Newlyweds re-create parents’ honeymoon photos
Making domestic postnuptial trips special, young couples reenact parents’ romantic scenes at same spot
Published : Feb 22, 2022 - 17:45
Updated : Feb 23, 2022 - 16:08
Sohn and his wife re-create a photo of his parents’ honeymoon taken on a beach in Aewol, Jeju Island. (Courtesy of Sohn)
Before Koreans discovered exotic holiday destinations abroad, Jeju Island, the semi-tropical, volcanic island off the south coast of the Korean Peninsula, was the No. 1 honeymoon destination. 

But it wasn’t the first choice for Sohn, who tied the knot last October. Like most couples of his generation, his idea of a honeymoon was a once-in-a-lifetime trip to a far-off destination, like the Maldives. But the COVID-19 pandemic made such a trip almost impossible for many. 

So to make his wedding trip to Jeju Island more special, he and his wife decided to do something memorable: reenacting photos of their parents‘ honeymoons on the island. 

Sohn and his bride re-create a photo of his parents’ honeymoon at a botanical garden in Hanlim, Jeju Island. (Courtesy of Sohn)
“We dressed up like my parents did in their honeymoon pictures and took snapshots in places they visited, including a beach in Aewol-eup and a botanical garden in Hanlim,” Sohn said. 

The couple had a lot of fun mimicking the poses and facial expressions of the parents from the old photos, who were around their age back then.

“At the same time, I felt a bit sad that my parents, so devoted to looking after us, didn’t get enough time for themselves. COVID-19 has disrupted my honeymoon plan, but it also presented me with an opportunity to make an unforgettable memory.”

As in Sohn’s case, re-creation photos are emerging as a trendy way of making the pandemic-battered, domestic honeymoon trips special and paying homage to the parents for whom an overseas trip was not a realistic option. 

In much of the 1980s, international travel for sightseeing was strictly restricted in Korea, supposedly to prevent an outflow of foreign currency as well as South Koreans making contact with communists.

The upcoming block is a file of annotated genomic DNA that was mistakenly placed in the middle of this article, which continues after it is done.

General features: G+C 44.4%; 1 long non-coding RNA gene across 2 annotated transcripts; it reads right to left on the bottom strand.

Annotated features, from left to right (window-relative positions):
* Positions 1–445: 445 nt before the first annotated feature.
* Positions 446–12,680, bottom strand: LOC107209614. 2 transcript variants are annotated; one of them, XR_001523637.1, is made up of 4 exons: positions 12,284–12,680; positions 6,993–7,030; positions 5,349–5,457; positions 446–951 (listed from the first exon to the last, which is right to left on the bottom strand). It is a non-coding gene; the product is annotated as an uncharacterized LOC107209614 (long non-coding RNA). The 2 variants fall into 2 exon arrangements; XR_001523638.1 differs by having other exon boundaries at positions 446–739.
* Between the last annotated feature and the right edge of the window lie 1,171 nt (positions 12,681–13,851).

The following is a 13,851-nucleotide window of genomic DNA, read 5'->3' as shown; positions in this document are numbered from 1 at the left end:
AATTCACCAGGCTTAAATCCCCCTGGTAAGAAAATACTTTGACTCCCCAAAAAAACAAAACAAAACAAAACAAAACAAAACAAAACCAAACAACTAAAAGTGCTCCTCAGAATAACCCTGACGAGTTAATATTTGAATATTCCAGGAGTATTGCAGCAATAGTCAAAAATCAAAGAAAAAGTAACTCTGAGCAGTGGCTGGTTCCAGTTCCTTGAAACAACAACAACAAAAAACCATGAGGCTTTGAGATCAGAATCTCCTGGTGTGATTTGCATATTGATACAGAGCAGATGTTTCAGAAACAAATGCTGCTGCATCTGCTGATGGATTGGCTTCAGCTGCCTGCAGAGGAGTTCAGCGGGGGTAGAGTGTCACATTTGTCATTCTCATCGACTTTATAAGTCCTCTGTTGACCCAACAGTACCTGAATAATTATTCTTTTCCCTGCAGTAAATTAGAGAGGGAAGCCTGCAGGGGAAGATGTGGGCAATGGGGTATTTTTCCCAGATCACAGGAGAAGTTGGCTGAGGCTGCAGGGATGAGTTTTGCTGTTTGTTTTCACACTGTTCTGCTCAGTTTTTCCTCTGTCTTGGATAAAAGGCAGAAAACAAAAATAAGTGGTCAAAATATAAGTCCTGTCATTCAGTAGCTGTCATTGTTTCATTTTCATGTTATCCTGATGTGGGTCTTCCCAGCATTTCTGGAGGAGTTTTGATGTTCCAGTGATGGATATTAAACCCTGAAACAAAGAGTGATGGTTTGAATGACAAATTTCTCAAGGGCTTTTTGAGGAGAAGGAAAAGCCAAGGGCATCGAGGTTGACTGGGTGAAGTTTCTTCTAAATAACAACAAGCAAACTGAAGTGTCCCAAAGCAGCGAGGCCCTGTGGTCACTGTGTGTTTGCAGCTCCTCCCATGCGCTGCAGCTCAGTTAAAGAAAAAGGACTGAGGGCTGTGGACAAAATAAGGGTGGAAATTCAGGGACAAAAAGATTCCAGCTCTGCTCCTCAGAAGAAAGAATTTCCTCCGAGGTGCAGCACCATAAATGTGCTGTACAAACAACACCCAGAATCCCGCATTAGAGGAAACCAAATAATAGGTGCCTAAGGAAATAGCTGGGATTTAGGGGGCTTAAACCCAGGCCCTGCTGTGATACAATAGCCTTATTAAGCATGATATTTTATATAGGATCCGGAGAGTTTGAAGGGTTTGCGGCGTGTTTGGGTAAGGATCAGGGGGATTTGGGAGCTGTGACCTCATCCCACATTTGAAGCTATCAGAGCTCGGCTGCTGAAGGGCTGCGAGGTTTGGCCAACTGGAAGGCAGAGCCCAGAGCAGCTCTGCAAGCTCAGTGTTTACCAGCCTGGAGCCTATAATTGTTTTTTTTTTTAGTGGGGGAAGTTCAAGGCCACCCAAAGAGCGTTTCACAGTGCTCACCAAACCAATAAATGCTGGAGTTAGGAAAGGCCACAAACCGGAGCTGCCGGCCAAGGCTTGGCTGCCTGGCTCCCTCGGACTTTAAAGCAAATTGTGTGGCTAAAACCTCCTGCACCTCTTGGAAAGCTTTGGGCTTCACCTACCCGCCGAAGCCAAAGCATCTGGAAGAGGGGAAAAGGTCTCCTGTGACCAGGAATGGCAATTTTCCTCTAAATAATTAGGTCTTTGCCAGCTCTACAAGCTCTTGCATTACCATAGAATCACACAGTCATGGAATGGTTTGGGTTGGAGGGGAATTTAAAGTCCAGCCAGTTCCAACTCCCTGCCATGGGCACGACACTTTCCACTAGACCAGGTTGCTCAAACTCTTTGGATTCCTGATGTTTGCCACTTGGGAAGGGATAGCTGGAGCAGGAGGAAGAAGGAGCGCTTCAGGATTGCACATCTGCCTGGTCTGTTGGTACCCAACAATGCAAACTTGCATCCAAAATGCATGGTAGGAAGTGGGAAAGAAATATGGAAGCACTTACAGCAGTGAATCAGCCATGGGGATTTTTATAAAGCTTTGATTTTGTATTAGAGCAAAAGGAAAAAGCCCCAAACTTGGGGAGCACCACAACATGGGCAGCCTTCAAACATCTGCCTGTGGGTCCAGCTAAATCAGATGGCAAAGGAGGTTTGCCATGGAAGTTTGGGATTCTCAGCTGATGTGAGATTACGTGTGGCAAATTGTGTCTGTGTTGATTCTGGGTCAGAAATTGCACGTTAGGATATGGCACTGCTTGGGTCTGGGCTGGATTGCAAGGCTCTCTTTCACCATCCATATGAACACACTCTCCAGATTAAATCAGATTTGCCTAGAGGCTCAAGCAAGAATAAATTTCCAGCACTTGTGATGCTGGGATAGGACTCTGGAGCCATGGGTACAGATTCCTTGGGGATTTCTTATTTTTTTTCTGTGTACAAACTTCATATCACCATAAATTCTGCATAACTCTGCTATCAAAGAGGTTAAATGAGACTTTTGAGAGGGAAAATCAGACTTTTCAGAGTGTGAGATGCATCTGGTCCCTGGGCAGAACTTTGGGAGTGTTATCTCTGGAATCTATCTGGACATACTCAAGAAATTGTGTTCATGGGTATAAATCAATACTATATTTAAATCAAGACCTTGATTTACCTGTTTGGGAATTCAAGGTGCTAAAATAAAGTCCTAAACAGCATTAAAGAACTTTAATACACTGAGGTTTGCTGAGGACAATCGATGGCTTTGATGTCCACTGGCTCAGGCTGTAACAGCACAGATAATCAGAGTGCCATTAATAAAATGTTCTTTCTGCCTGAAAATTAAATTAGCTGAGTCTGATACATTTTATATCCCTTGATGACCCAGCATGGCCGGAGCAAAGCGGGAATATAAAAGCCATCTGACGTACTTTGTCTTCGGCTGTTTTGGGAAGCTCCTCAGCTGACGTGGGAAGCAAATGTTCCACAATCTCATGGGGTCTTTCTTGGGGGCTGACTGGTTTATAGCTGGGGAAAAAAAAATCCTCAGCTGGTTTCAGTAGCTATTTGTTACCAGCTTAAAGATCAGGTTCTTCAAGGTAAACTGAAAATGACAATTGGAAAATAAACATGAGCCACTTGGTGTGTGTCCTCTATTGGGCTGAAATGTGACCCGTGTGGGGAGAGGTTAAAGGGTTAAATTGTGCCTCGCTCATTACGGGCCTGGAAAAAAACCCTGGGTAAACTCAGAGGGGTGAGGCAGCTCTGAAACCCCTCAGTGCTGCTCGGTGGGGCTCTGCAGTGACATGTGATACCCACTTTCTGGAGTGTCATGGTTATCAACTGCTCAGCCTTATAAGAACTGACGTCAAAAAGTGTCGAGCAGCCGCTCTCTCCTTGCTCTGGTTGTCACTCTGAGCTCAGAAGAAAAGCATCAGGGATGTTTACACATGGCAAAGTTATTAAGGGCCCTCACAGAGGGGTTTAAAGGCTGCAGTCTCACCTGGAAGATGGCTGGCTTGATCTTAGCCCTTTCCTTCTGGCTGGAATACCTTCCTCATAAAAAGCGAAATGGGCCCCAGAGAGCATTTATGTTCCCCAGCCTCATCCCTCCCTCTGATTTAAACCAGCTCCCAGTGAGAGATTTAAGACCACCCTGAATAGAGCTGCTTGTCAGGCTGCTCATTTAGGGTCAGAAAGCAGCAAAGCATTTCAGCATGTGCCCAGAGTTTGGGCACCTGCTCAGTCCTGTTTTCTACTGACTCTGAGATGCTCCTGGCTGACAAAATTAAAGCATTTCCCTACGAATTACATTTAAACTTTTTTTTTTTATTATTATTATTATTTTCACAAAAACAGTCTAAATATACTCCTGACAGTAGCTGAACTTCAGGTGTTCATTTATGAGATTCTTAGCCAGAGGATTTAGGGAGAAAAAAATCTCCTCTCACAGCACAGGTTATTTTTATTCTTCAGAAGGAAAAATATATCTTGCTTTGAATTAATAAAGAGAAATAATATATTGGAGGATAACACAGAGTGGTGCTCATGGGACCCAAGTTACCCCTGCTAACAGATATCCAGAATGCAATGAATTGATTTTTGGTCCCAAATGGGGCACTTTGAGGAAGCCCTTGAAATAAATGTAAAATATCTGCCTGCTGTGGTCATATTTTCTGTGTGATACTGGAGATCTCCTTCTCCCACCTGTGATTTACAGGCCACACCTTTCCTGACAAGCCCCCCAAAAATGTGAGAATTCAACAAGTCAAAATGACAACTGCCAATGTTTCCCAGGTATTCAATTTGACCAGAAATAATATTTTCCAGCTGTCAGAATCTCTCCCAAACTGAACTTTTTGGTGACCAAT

Before the closed-door policy was completely lifted in 1989, a year after the 1988 Seoul Olympics, Jeju Island and Gyeongju in North Gyeongsang Province, known for its well-preserved historic treasures, were top destinations for Korean honeymooners.

With many couples going on a honeymoon to the same domestic locations, there were even special train tour packages -- the “honeymoon train” -- operated by the Korean National Railroad. 

This footage from KTV shows the inside of a “honeymoon train,” where all the passengers were newlyweds.
The parents of Son Jin-young, a 35-year-old office worker living in Gyeonggi Province, were among the passengers on the honeymoon train to Gyeongju in the late 1980s. 

In homage to them, Son, who got married earlier this month, traced her parents’ path in the historic city with her husband on their own honeymoon, re-creating their old photos. 

“We went to the places from my parents’ honeymoon pictures, including Bomun Tourist Complex and the temple Bunhwangsa, and took snapshots in outfits similar to their style,” Son said. 

Son Jin-young and her husband re-create a honeymoon photo of Son’s parents in Gyeongju, North Gyeongsang Province. (Courtesy of Son)
“It was fascinating to see how the tourist attractions and nature environment surrounding them have changed over time.”

Aside from the pandemic effect and paying homage to parents, nostalgia for the old days is a megatrend among young people now, experts say. 

Kim and her husband re-create a photo of his parents’ honeymoon taken near the temple Bulguksa, in Gyeongju, North Gyeongsang Province. (Courtesy of Kim)

“In this time of digital transformation, people are more drawn to an analog way of life, such as reading printed books or using film cameras. The enduring popularity of vintage clothes and other retro fashion items is also attributable to people’s nostalgia,” said Kwak Geum-joo, a psychology professor at Seoul National University. 

By copying their parents of decades ago, young people are trying to share in the cultural values of older generations, something unique to humans as a species, the scholar said. 

By Choi Jae-hee (